UPDATED: Biogen Idec's remyelination drug raises hopes--and fears--in PhII

Biogen Idec ($BIIB) highlighted positive data from its mid-stage study of anti-LINGO-1, a closely watched drug that raises the potential for spurring remyelination--repairing the damage done by diseases like multiple sclerosis. But a careful second look at the results also underscores just how challenging this development program is for Biogen Idec, raising doubts about the true clinical significance of the results that quickly eliminated a spike in the company's share price.

This first of two Phase II studies in the program was for acute optic neuritis. Investigators for Biogen Idec said that their drug hit the primary goal: improving the time it takes for a signal to shoot from the retina to the visual cortex. 

But the drug also failed some key hurdles in the study, including its secondary endpoints, which involved a look at the change in thickness of the retinal layers, or optic nerve neurons and axons. In addition, investigators noted that if you included what's called the intent-to-treat (ITT) group, adding back in the patients who dropped out of the small study, anti-LINGO-1 did not hit the primary endpoint. ITT is the gold standard in this field, and quite a few analysts were quick to pick up on the implications.

"BIIB announced top line data for the RENEW trial of the anti-LINGO MAb BIIB033 that the company called 'positive' and which we can't absolutely disagree with, but we think could be considered equivocal by many," noted Leerink's Joseph Schwartz. 

Shares of Biogen spiked early as investors reacted to the news, but quickly settled back and then slipped into the red this morning.

Acute optic neuritis--or AON--was the first of two mid-stage challenges that Biogen Idec set up for itself as the company probed for solid human data to either back up or disprove the notion that this therapy could repair the harm done by demyelination--damage done to the myelin sheath of axons needed to guard neurons. Myelin is essential to the proper function of the central nervous system and a big focus at Biogen Idec, which has specialized in multiple sclerosis for years.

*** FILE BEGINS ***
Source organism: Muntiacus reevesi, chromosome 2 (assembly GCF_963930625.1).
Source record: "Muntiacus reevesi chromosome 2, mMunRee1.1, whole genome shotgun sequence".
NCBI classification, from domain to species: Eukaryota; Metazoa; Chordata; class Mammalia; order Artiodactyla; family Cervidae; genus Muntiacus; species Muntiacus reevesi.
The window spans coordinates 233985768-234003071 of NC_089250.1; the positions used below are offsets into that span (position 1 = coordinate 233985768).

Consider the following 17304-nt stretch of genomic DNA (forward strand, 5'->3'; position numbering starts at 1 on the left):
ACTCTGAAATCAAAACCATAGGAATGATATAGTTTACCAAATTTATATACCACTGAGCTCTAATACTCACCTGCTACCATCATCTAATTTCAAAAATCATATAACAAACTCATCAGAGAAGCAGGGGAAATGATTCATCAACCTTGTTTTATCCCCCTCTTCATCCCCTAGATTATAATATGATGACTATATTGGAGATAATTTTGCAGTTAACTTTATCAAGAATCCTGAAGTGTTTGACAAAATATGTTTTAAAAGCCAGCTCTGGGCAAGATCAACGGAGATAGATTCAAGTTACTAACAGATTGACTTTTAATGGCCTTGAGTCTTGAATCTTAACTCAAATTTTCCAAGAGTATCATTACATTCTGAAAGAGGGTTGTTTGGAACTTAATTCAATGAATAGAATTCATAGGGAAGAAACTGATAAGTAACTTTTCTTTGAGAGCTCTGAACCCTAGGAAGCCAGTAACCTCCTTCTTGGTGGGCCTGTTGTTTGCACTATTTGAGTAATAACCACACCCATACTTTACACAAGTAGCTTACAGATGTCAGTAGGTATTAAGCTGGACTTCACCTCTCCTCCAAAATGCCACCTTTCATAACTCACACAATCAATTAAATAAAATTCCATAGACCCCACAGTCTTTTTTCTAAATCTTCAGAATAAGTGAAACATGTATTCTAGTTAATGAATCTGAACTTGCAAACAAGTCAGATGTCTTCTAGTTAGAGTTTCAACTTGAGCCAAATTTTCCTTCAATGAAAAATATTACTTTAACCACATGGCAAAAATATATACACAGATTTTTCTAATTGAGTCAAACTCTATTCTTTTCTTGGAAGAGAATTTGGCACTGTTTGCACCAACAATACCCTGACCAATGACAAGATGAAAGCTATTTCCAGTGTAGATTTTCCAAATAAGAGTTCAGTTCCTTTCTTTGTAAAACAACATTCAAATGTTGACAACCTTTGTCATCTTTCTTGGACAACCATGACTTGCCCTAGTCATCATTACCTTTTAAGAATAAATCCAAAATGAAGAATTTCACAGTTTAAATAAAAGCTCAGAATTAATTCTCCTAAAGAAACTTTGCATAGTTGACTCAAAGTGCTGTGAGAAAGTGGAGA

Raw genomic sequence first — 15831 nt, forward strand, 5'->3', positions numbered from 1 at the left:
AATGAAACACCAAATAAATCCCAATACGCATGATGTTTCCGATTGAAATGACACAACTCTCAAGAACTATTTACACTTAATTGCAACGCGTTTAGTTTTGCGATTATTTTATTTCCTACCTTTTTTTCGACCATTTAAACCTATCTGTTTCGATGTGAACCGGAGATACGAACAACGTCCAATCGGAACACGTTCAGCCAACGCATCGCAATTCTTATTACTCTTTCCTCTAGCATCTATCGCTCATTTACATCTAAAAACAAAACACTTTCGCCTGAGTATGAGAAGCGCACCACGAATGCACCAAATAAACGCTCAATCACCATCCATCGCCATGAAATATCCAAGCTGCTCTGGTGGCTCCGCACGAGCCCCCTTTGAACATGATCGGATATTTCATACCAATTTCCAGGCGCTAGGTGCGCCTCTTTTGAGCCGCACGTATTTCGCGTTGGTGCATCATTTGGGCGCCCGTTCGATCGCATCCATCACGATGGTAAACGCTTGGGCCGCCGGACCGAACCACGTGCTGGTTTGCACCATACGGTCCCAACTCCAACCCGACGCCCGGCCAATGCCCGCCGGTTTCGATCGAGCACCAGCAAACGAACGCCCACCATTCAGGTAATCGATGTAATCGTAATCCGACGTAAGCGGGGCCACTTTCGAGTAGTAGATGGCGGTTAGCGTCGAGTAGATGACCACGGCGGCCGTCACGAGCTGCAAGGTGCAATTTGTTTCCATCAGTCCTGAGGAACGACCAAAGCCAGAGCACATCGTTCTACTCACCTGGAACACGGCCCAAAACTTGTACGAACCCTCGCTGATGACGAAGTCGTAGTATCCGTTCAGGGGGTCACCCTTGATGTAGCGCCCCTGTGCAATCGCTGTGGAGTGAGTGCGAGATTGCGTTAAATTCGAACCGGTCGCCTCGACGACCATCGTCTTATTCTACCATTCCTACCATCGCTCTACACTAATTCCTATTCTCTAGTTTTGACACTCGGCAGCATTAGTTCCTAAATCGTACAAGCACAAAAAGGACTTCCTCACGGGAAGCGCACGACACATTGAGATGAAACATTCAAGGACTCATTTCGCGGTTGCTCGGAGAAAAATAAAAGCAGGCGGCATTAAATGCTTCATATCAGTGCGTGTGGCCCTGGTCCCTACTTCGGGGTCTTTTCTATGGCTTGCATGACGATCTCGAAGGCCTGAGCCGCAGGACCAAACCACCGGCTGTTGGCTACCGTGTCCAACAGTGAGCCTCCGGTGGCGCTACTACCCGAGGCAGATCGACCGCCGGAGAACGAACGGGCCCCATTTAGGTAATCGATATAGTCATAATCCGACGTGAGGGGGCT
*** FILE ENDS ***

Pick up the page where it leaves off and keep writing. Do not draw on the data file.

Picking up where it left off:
In this study the investigators tracked a 34% improvement in the recovery of optic nerve latency among the patients who finished the study (per protocol). The next big step will come when Biogen Idec's Phase II study for MS reads out in 2016. And despite the troubling missteps in the first Phase II, Biogen Idec believes it has plenty to be encouraged about as they ponder a pivotal program.

Alfred Sandrock

"We believe the RENEW results are encouraging, as this is the first clinical trial to provide evidence of biological repair in the central nervous system (CNS) by facilitating remyelination following an acute inflammatory injury," said Dr. Alfred Sandrock, group senior vice president and chief medical officer at Biogen Idec. "We look forward to the SYNERGY results in 2016 to further advance our understanding of this molecule in MS, including a full dose response. The totality of the data from the two Phase II studies may provide us with a clearer understanding of anti-LINGO-1's clinical potential."

Biogen Idec has scored a series of successes in the clinic in recent years, standing out as one of the most successful businesses in the industry. It's built much of its rep around slowing the progression of MS. This new program, though, would be a step toward reversing demyelination diseases, which would be a radical step forward.

- here's the release

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